Double walled nanotube

Double-walled carbon nanotubes (DWNTs) form a special class of nanotubes because their morphology and properties are similar to those of SWNTs but their resistance to chemicals is significantly improved. This is especially important when functionalization is required (this means grafting of chemical functions at the surface of the nanotubes) to add new properties to the CNT. In the case of SWNTs, covalent functionalization will break some C=C double bonds, leaving "holes" in the structure on the nanotube and, thus, modifying both its mechanical and electrical properties. In the case of DWNTs, only the outer wall is modified. DWNT synthesis on the gram-scale was first proposed in 2003[8] by the CCVD technique, from the selective reduction of oxide solutions in methane and hydrogen.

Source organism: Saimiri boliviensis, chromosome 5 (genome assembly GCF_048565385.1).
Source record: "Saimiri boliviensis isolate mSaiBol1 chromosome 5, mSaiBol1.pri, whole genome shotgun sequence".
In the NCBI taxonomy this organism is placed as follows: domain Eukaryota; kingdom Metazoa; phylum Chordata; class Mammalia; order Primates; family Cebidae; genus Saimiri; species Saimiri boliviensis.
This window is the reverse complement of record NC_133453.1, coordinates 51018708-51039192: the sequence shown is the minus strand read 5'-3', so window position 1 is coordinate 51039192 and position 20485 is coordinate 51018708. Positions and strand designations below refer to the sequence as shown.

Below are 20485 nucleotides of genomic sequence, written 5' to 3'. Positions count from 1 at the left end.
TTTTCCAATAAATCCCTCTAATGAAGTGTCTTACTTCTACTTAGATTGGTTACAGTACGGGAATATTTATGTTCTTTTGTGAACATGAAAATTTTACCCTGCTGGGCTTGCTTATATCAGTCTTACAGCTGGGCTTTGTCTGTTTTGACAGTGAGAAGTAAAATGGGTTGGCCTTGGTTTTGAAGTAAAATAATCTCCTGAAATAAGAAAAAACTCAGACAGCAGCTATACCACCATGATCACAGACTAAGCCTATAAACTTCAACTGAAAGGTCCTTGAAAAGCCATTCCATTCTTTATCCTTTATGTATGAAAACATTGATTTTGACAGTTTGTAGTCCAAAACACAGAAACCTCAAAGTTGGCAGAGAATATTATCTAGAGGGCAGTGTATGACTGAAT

• Energy Flow in the Nano Range

    Energy transport in biomimetic nanotubes (left) and a three-dimensional spectrum (right). Bjoern Kriete (l.) / Stefan Mueller (r.)

    It is crucial for photovoltaics and other technical applications, how efficiently energy spreads in a small volume. With new methods, the path of energy in the nanometer range can now be followed precisely. Plants and bacteria lead the way: They can capture the energy of sunlight with light-harvesting antennas and transfer it to a reaction centre. Transporting energy efficiently and in a targeted fashion in a minimum of space – this is also of interest to mankind. If scientists were to master it perfectly, they could significantly improve photovoltaics and optoelectronics.